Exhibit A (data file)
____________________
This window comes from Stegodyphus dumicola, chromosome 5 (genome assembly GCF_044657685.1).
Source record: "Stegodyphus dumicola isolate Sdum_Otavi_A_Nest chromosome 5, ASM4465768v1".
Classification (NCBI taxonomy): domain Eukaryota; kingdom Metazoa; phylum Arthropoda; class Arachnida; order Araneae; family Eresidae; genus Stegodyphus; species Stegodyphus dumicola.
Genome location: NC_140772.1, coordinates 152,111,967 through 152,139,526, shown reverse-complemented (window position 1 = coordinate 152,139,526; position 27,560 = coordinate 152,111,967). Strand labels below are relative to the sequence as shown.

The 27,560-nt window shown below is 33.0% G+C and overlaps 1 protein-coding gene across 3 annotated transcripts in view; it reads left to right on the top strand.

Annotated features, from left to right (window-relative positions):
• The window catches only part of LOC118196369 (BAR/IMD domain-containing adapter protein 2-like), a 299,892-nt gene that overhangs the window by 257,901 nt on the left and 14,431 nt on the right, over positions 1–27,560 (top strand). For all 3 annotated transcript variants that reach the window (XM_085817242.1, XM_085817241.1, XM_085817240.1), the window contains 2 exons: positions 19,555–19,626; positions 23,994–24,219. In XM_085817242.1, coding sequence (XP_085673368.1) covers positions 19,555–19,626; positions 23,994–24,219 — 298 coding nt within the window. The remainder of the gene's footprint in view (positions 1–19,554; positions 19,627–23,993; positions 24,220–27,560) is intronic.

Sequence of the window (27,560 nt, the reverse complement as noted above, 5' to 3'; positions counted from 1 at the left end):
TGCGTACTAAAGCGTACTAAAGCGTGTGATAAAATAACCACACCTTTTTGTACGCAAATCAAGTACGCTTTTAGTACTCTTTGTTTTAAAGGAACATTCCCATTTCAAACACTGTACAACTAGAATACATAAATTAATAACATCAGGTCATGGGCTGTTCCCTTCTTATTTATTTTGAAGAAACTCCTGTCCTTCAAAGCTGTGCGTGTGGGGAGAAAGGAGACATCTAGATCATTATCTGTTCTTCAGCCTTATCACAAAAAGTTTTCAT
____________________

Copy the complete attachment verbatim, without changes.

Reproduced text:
This window comes from Stegodyphus dumicola, chromosome 5 (genome assembly GCF_044657685.1).
Source record: "Stegodyphus dumicola isolate Sdum_Otavi_A_Nest chromosome 5, ASM4465768v1".
Classification (NCBI taxonomy): domain Eukaryota; kingdom Metazoa; phylum Arthropoda; class Arachnida; order Araneae; family Eresidae; genus Stegodyphus; species Stegodyphus dumicola.
Genome location: NC_140772.1, coordinates 152,111,967 through 152,139,526, shown reverse-complemented (window position 1 = coordinate 152,139,526; position 27,560 = coordinate 152,111,967). Strand labels below are relative to the sequence as shown.

The 27,560-nt window shown below is 33.0% G+C and overlaps 1 protein-coding gene across 3 annotated transcripts in view; it reads left to right on the top strand.

Annotated features, from left to right (window-relative positions):
• The window catches only part of LOC118196369 (BAR/IMD domain-containing adapter protein 2-like), a 299,892-nt gene that overhangs the window by 257,901 nt on the left and 14,431 nt on the right, over positions 1–27,560 (top strand). For all 3 annotated transcript variants that reach the window (XM_085817242.1, XM_085817241.1, XM_085817240.1), the window contains 2 exons: positions 19,555–19,626; positions 23,994–24,219. In XM_085817242.1, coding sequence (XP_085673368.1) covers positions 19,555–19,626; positions 23,994–24,219 — 298 coding nt within the window. The remainder of the gene's footprint in view (positions 1–19,554; positions 19,627–23,993; positions 24,220–27,560) is intronic.

Sequence of the window (27,560 nt, the reverse complement as noted above, 5' to 3'; positions counted from 1 at the left end):
TGCGTACTAAAGCGTACTAAAGCGTGTGATAAAATAACCACACCTTTTTGTACGCAAATCAAGTACGCTTTTAGTACTCTTTGTTTTAAAGGAACATTCCCATTTCAAACACTGTACAACTAGAATACATAAATTAATAACATCAGGTCATGGGCTGTTCCCTTCTTATTTATTTTGAAGAAACTCCTGTCCTTCAAAGCTGTGCGTGTGGGGAGAAAGGAGACATCTAGATCATTATCTGTTCTTCAGCCTTATCACAAAAAGTTTTCAT